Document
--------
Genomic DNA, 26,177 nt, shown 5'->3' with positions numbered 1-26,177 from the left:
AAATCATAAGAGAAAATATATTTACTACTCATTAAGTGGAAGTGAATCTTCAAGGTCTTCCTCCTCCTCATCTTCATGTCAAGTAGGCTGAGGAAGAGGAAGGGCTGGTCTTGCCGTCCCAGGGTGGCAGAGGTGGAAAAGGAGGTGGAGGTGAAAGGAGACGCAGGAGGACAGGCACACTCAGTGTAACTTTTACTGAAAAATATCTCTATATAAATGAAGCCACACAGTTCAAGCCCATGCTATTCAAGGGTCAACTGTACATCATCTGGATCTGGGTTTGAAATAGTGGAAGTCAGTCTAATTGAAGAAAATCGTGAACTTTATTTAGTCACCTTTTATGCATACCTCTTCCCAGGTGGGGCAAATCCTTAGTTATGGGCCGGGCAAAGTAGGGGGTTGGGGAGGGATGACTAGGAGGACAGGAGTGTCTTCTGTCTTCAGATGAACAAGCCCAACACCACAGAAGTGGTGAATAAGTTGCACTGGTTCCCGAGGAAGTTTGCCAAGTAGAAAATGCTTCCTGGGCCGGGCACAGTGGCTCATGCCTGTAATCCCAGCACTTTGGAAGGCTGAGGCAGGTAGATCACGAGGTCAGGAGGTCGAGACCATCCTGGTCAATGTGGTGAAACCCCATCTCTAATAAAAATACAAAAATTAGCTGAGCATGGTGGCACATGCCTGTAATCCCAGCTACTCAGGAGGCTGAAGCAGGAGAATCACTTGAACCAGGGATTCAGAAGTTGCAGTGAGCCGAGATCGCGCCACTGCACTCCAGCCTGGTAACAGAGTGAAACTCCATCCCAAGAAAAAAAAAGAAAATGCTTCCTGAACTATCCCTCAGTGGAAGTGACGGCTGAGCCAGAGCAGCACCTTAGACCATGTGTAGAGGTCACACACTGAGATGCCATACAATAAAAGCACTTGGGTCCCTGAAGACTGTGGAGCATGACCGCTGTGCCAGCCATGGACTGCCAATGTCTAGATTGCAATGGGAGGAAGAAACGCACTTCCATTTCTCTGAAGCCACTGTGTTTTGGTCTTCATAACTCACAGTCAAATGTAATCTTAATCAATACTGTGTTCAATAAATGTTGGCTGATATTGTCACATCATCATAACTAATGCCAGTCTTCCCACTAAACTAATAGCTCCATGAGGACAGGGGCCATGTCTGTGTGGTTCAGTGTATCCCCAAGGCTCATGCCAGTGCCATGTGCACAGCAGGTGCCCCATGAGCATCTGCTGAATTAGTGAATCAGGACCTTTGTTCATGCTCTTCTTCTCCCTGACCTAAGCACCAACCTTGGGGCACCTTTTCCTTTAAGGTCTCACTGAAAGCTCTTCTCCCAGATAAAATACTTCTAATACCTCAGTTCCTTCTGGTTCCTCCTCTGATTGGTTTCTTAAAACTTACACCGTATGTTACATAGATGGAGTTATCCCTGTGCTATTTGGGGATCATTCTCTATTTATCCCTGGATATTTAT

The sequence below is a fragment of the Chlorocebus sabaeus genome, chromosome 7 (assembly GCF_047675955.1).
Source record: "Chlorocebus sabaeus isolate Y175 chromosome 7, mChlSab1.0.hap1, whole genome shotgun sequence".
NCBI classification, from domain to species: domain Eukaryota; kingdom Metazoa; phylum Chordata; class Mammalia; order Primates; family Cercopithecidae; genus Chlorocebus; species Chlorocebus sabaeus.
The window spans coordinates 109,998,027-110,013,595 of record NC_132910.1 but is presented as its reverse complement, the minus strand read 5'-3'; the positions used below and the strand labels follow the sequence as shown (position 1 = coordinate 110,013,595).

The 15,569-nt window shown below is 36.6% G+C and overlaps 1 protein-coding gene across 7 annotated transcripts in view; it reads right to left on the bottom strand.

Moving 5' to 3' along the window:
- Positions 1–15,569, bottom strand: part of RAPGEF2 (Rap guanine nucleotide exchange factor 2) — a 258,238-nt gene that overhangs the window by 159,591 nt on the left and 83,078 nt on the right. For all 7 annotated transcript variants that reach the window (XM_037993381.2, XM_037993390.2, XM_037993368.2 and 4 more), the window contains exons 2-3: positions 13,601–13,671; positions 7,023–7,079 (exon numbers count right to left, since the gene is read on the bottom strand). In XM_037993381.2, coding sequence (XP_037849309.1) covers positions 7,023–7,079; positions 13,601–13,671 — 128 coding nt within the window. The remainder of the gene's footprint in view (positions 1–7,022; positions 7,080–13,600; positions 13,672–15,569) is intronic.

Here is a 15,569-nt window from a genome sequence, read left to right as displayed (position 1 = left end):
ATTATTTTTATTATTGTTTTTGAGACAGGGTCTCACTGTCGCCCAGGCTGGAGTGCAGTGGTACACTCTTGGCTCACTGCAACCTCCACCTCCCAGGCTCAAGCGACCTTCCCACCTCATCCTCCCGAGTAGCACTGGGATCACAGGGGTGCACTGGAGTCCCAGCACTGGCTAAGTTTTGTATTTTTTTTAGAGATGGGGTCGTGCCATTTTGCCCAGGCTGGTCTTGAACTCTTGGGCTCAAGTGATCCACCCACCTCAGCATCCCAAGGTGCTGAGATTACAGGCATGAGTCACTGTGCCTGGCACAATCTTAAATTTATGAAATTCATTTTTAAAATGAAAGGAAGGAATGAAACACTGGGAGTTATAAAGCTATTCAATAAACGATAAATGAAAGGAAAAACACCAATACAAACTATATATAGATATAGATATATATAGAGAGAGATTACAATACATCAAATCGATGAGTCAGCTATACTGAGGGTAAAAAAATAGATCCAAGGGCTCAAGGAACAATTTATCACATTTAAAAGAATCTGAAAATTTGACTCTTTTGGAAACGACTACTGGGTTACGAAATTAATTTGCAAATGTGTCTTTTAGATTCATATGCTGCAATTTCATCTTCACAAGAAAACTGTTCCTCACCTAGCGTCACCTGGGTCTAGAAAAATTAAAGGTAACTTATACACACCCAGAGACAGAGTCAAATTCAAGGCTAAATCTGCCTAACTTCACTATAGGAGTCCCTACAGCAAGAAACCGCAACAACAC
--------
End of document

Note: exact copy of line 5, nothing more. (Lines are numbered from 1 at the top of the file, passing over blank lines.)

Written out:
NCBI classification, from domain to species: domain Eukaryota; kingdom Metazoa; phylum Chordata; class Mammalia; order Primates; family Cercopithecidae; genus Chlorocebus; species Chlorocebus sabaeus.